They’ve been around since 2009, but Bitcoins have just recently started making headlines around the world. The world’s first decentralized digital currency, created by Satoshi Nakamoto, has had a roller coaster of a ride – to say the least. Whether it’s trying to comprehend how people produce the currency or understanding its market fluctuations, people are – simply put – mystified by this currency that has no central monetary authority.
With that said, here are seven considerations to take into account if you’re feeling adventurous enough to try your hand at investing in Bitcoin. Four years ago, the risk would’ve been worth it. Today, who knows.
How Bitcoins Work
Before you start throwing money at a risky investment, you should first know what you’re getting into. Once you’ve installed a Bitcoin wallet on your computer or mobile device, you’ll receive your first Bitcoin address (you can create more later). You use these addresses so that you can deposit or receive payments (you should only use them once).
Next, you’ll want to familiarize yourself with the block chain, which is a shared public ledger that the entire Bitcoin network relies on. All confirmed and verified transactions are included in the block chain, with the chronological order of it being enforced with cryptography. The transactions performed that are included on the block chain (from one Bitcoin wallet to another) hold a secret piece of a data called a private key that’s used to sign transactions and provide proof that the Bitcoins have come from the owner of the wallet.
Finally, a distributed consensus system — mining — is used to confirm waiting transactions by including them in the block chain. This system enforces the chronological order in the block chain, protects network’s neutrality, and allows various computers to agree on the system’s state. Additionally, mining prevents any person from adding new blocks consecutively on the block chain, keeping individuals from controlling what’s in it.
For a comprehensive article on how Bitcoins work, check out this white paper written by Nakamoto.
How Investment Works
If you want to invest in Bitcoins — or fractions of them known as satoshis — you buy and sell them on numerous exchanges around the world for traditional currency. You can also transfer them directly over the Internet to another user using the right software. They’ve become so popular that Bitcoins are used to gamble or even purchase web hosting, among other things.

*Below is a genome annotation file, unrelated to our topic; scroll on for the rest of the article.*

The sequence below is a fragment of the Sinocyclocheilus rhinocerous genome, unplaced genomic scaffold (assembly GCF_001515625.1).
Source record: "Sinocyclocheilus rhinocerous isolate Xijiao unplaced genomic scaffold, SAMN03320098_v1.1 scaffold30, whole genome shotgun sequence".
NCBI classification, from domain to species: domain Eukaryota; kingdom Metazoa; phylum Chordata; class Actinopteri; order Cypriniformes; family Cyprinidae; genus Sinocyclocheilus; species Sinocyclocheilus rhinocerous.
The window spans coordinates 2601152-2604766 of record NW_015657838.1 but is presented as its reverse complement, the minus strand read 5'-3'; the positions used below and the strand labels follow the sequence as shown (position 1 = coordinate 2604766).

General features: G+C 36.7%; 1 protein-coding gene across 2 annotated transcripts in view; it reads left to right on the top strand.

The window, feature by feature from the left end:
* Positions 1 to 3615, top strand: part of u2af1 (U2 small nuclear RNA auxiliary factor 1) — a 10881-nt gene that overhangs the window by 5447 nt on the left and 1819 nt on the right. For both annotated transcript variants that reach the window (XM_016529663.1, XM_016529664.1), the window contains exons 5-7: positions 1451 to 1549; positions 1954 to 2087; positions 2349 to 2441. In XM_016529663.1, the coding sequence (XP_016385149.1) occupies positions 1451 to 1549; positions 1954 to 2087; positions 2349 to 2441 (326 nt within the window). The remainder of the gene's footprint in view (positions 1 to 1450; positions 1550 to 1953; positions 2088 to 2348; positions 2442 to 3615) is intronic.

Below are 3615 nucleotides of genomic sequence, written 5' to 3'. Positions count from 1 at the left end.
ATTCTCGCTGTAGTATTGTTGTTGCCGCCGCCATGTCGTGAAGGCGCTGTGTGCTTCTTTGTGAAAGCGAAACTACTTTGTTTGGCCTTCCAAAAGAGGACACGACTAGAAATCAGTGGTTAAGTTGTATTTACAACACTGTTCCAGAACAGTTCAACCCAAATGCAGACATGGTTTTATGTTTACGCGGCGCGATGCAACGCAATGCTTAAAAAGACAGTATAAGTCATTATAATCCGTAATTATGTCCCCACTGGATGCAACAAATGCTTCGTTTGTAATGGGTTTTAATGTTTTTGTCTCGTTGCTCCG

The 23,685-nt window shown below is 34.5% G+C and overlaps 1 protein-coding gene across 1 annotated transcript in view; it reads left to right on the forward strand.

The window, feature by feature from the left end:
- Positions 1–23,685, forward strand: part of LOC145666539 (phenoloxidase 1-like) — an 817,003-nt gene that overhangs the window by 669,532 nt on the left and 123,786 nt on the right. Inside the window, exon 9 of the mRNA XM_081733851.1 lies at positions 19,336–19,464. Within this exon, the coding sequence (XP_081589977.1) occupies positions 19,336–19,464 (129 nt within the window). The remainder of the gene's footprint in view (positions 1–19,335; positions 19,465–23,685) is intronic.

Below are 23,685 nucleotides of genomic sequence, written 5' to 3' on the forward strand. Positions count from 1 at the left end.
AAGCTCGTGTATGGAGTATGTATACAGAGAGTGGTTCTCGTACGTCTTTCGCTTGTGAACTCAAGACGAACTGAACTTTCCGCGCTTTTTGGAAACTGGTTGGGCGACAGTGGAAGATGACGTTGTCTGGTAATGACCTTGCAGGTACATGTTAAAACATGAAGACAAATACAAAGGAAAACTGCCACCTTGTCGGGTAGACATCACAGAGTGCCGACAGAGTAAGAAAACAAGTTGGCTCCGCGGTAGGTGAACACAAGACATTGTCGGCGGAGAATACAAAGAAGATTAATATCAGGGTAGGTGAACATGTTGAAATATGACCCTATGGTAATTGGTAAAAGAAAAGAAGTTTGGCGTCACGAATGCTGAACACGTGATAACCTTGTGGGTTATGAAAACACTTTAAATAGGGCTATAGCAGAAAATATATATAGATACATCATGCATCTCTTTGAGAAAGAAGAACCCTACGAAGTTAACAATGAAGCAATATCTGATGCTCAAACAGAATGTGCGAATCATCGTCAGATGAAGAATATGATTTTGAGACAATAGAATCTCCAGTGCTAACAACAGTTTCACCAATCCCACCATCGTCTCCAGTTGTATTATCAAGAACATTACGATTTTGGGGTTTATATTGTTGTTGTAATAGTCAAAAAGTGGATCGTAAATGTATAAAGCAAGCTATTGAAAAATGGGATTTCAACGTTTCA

Considering you don’t have to deal with bank charges or exchange rates, though, this form of investment has become attractive in recent months. If you take into account the recent climb its made in value by looking at the one-year history on this chart, it’s even more appealing because of its seemingly limitless ceiling. But what looks like a great investment now can certainly change in a split second.
In short, the market’s volatility are both good and bad reasons to invest in this currency.
The Risks Involved
As with any volatile market, there are risks involved — and that’s an understatement when you’re discussing Bitcoins. Here are some things to consider before you unleash your wallet (or purse) and take a leap of faith.
- No regulation. Although it’s a source of happiness for Libertarians, it’s a concern people who want to invest in Bitcoins. Before Bitcoin can become a mainstream investment, experts agree that there must be some level of regulation in place.
- There’s nothing backing it up. Unfortunately, for investors, there’s nothing real or tangible backing up a Bitcoin’s value. For example, when it comes to gold, people can at least trade it for its intrinsic value — it’s pretty, shiny, and people love to own it. But Bitcoin doesn’t hold such value in reality.
- Not easy to buy. If you’ve learned how to buy them — yes, that’s difficult enough — you’re still not completely sure you’re dealing with a credible party. When you’re in a market that’s constantly warning you to be careful with your money, it’s not much of a reassurance once you enter the market.
With all that said, it’s all up to you whether to take the risk or not. Sure, there’s a chance to score big and come out wealthier if you can get out of the market in time. But you can just easily lose it all in an instant.